Market's mood swings on financial stocks, oil

The two things that have dragged investors into a bad mood all year, financial stocks and oil prices, put a big smile on their faces Wednesday.

Better-than-expected earnings from West Coast bank Wells Fargo wfc and a 10% boost of its dividend accompanied a big drop in oil prices to clear the way for a 277-point, or 2.5%, rally of the Dow Jones industrial average to 11,239. It was the Dow's biggest gain in 3½ months and a welcome change to the 15.3% drubbing taken all year.

"One day does not tell us much," says Charles Crane of Scotsman Capital. "But it does feel good."

Investors could almost hear a collective sigh of relief from Wall Street as good news, or at least less-negative news, came from:

•The financial world. Imploding values of homes and mortgages and the failure of financial institutions had investors worried the financial system was destabilized. But Wells Fargo boosting its dividend showed not all banks are cash starved, says Dan Genter, president of RNC Genter Capital Management. The Standard & Poor's financial sector index jumped 12.3%, its biggest percentage gain on record since at least 1989, S&P says. Some of the most beaten-up financials rallied: Freddie Mac fre jumped 30% to $6.83; Fannie Mae fnm gained 31% to $9.25; and Lehman Bros. leh rose 26% to $16.65.

"Not all financials are in dire straits as everyone thought," he says.

•The oil patch. The price of a barrel of oil slid $4.14 to $134.60, topping off a $10.58-a-barrel decline in the price of crude over the past two days.

Genter says oil falling is a critical catalyst for stocks because investors have assumed prices would be elevated for a long time. "What you're seeing is a relief rally of oil coming down," he says.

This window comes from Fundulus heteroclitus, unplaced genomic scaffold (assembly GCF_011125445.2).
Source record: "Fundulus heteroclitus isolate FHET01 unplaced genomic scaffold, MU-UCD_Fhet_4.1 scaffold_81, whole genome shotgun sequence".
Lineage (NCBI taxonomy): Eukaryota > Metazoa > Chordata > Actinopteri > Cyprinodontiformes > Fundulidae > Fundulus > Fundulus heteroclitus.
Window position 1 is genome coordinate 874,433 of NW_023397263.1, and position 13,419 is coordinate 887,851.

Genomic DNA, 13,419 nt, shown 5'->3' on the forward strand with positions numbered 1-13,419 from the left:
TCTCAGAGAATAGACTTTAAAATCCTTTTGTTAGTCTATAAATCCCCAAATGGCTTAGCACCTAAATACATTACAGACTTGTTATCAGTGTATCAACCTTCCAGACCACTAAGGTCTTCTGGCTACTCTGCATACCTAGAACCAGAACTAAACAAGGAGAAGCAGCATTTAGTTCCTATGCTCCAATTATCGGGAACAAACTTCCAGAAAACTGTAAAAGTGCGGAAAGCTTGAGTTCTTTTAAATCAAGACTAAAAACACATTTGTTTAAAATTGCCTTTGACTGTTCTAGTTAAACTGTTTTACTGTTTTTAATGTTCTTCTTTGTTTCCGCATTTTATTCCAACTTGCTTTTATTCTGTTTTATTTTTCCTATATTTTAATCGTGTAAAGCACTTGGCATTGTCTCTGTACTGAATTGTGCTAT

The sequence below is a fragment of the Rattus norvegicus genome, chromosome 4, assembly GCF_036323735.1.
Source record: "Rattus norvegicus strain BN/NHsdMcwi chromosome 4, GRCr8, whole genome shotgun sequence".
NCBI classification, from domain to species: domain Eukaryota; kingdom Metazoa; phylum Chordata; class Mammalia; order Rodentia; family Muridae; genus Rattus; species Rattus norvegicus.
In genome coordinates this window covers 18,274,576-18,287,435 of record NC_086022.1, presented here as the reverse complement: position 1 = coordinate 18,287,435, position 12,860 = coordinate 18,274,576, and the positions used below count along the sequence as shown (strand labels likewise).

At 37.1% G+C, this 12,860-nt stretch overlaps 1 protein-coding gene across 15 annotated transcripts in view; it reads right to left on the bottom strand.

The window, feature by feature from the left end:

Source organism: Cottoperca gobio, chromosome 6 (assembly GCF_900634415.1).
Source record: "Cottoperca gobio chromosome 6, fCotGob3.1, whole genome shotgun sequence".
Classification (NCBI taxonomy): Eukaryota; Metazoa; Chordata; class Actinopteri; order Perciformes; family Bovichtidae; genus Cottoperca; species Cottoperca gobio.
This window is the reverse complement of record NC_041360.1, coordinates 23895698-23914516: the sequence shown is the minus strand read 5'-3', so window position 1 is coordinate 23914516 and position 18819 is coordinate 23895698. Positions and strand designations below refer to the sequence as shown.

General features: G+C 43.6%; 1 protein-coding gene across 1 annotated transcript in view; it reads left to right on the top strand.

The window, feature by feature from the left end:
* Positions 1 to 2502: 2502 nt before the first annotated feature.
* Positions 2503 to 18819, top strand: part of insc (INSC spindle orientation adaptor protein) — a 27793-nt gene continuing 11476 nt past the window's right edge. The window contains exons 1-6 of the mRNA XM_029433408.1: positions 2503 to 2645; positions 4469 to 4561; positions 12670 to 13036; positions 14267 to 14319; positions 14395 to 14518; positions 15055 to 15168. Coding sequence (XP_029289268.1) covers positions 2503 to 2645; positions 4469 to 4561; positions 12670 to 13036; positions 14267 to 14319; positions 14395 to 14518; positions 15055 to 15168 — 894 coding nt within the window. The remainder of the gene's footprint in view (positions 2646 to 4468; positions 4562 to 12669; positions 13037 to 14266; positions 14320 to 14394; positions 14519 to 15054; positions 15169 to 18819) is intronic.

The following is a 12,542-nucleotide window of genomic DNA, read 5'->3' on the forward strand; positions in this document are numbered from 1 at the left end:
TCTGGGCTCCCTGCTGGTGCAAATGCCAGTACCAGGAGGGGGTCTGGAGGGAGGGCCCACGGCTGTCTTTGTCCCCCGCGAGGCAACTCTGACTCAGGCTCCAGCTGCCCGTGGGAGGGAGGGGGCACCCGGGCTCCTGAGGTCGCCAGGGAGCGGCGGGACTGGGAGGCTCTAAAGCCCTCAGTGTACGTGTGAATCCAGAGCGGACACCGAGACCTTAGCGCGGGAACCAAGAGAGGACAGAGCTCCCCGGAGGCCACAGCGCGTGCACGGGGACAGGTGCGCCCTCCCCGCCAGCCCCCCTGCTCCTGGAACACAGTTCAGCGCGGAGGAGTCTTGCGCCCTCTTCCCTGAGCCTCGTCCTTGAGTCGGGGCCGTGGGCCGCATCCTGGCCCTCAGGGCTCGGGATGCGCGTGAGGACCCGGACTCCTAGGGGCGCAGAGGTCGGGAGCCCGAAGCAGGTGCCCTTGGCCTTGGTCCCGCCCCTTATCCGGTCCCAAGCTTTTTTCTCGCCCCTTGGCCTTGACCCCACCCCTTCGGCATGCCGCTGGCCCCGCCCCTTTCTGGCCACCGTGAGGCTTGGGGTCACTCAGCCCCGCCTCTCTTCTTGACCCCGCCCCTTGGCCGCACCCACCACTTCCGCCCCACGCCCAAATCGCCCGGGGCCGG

•Almost everywhere else. Many industries, excluding those related to energy and gold, joined in the rally. In addition to financials, shares of auto companies added 17.6%; home builders, 17.0%, and building products, 11.5%. Such wide participation pushed the Standard & Poor's 500 up 30.45 points, or 2.5%, to 1245.36.

Tech stocks were also strong, with the Nasdaq composite rising 69.14 points, or 3.1%, to 2284.85.

All the positive signs have some investors thinking the bottom has been put in. "It's a great time to own U.S. (stocks). The best since September 2002," says Simon Baker of Baker Avenue Asset Management, referring to just before the last bear market ended and a five-year bull run began.

Despite all the convincing signs a bottom may be near, though, there are still doubters. "For this to have legs … you need several days of sustained direction," says Richard Cripps of Stifel Nicolaus. There is plenty that could extend or end Wednesday's reversal, including earnings releases today from Wall Street powerhouses JPMorgan Chase jpm and Merrill Lynch.mer

While the rally is welcome, the Dow is still down 21% from its record high last year. Fannie Mae and Freddie Mac are 87% and 90%, respectively, off their 52-week highs. "We had a great day. I have my fingers crossed it can continue," Crane says.

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